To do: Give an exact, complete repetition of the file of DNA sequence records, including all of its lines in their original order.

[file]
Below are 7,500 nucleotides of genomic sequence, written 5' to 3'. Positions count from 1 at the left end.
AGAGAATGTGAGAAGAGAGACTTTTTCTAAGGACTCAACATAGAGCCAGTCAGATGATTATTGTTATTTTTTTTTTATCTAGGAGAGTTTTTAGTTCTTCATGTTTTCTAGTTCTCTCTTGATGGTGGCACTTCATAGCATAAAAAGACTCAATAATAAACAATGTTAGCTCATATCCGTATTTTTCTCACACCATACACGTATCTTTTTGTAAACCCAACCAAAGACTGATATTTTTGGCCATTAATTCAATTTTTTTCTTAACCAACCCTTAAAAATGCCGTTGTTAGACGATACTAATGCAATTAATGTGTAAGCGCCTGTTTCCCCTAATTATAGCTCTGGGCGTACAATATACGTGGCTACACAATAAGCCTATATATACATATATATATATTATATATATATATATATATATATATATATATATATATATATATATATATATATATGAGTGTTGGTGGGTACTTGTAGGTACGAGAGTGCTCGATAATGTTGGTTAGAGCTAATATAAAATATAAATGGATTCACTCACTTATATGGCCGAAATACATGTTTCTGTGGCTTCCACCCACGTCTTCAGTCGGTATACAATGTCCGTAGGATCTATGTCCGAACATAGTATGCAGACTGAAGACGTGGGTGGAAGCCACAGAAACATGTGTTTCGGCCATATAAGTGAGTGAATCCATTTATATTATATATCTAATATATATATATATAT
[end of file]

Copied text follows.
Below are 7,500 nucleotides of genomic sequence, written 5' to 3'. Positions count from 1 at the left end.
AGAGAATGTGAGAAGAGAGACTTTTTCTAAGGACTCAACATAGAGCCAGTCAGATGATTATTGTTATTTTTTTTTTATCTAGGAGAGTTTTTAGTTCTTCATGTTTTCTAGTTCTCTCTTGATGGTGGCACTTCATAGCATAAAAAGACTCAATAATAAACAATGTTAGCTCATATCCGTATTTTTCTCACACCATACACGTATCTTTTTGTAAACCCAACCAAAGACTGATATTTTTGGCCATTAATTCAATTTTTTTCTTAACCAACCCTTAAAAATGCCGTTGTTAGACGATACTAATGCAATTAATGTGTAAGCGCCTGTTTCCCCTAATTATAGCTCTGGGCGTACAATATACGTGGCTACACAATAAGCCTATATATACATATATATATATTATATATATATATATATATATATATATATATATATATATATATATATATATATATGAGTGTTGGTGGGTACTTGTAGGTACGAGAGTGCTCGATAATGTTGGTTAGAGCTAATATAAAATATAAATGGATTCACTCACTTATATGGCCGAAATACATGTTTCTGTGGCTTCCACCCACGTCTTCAGTCGGTATACAATGTCCGTAGGATCTATGTCCGAACATAGTATGCAGACTGAAGACGTGGGTGGAAGCCACAGAAACATGTGTTTCGGCCATATAAGTGAGTGAATCCATTTATATTATATATCTAATATATATATATATAT